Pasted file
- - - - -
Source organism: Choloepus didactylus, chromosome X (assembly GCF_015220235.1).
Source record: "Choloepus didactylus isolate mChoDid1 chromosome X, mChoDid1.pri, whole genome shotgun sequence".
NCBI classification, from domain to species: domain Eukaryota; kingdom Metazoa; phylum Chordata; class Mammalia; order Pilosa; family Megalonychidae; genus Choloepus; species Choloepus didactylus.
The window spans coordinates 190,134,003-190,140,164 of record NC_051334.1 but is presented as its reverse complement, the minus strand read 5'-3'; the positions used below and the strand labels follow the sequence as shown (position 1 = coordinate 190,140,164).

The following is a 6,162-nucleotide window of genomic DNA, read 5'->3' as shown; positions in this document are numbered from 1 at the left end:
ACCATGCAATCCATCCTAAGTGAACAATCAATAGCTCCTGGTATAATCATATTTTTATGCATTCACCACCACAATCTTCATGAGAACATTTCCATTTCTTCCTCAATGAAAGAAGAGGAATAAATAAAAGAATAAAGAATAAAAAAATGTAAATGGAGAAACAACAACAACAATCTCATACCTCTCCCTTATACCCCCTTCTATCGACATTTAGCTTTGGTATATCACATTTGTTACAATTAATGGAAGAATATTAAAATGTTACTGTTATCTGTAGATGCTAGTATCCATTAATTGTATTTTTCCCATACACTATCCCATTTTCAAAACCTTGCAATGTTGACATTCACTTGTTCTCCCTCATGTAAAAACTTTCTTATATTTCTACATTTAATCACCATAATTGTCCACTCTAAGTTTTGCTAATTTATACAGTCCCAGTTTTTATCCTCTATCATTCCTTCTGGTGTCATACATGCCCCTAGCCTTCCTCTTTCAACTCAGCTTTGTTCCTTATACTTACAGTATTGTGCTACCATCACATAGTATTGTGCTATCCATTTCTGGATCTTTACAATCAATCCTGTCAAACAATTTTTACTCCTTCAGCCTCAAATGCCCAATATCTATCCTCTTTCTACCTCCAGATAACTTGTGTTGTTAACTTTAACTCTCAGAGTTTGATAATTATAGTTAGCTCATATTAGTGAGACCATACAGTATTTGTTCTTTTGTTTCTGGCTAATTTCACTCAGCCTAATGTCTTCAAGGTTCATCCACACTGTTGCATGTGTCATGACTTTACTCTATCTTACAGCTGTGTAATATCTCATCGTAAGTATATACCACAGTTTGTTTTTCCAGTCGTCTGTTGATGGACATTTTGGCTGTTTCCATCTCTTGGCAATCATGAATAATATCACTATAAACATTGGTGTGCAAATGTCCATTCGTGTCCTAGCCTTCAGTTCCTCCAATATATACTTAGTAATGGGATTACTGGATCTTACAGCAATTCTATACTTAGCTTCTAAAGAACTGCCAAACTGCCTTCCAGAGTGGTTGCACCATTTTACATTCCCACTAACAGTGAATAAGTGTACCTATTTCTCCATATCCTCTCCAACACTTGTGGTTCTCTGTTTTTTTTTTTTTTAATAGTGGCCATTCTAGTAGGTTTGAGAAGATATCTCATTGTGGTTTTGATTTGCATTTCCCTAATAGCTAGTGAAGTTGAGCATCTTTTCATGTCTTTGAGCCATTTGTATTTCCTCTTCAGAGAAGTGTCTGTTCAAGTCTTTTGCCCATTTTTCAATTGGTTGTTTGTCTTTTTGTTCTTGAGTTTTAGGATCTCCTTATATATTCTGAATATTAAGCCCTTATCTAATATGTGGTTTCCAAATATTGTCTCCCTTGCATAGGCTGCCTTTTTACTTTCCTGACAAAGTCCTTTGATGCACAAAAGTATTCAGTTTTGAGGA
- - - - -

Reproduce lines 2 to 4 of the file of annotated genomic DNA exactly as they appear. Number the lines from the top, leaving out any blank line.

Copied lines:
Source record: "Choloepus didactylus isolate mChoDid1 chromosome X, mChoDid1.pri, whole genome shotgun sequence".
NCBI classification, from domain to species: domain Eukaryota; kingdom Metazoa; phylum Chordata; class Mammalia; order Pilosa; family Megalonychidae; genus Choloepus; species Choloepus didactylus.
The window spans coordinates 190,134,003-190,140,164 of record NC_051334.1 but is presented as its reverse complement, the minus strand read 5'-3'; the positions used below and the strand labels follow the sequence as shown (position 1 = coordinate 190,140,164).